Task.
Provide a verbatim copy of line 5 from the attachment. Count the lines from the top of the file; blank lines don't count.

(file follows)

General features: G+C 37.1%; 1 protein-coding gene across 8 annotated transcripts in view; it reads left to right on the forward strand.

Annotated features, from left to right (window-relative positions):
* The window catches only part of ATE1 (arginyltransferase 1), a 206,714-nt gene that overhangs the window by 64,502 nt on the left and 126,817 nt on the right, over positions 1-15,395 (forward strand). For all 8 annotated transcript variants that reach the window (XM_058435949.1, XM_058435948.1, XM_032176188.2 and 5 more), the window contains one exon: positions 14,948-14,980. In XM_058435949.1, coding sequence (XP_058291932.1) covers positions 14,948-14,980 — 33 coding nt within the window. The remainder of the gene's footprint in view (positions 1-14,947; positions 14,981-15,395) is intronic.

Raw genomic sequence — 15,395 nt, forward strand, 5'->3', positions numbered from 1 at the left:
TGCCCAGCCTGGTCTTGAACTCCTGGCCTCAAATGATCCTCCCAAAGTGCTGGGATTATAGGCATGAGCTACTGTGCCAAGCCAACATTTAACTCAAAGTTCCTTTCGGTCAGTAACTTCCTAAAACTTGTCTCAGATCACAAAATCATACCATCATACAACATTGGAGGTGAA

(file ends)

TGCCCAGCCTGGTCTTGAACTCCTGGCCTCAAATGATCCTCCCAAAGTGCTGGGATTATAGGCATGAGCTACTGTGCCAAGCCAACATTTAACTCAAAGTTCCTTTCGGTCAGTAACTTCCTAAAACTTGTCTCAGATCACAAAATCATACCATCATACAACATTGGAGGTGAA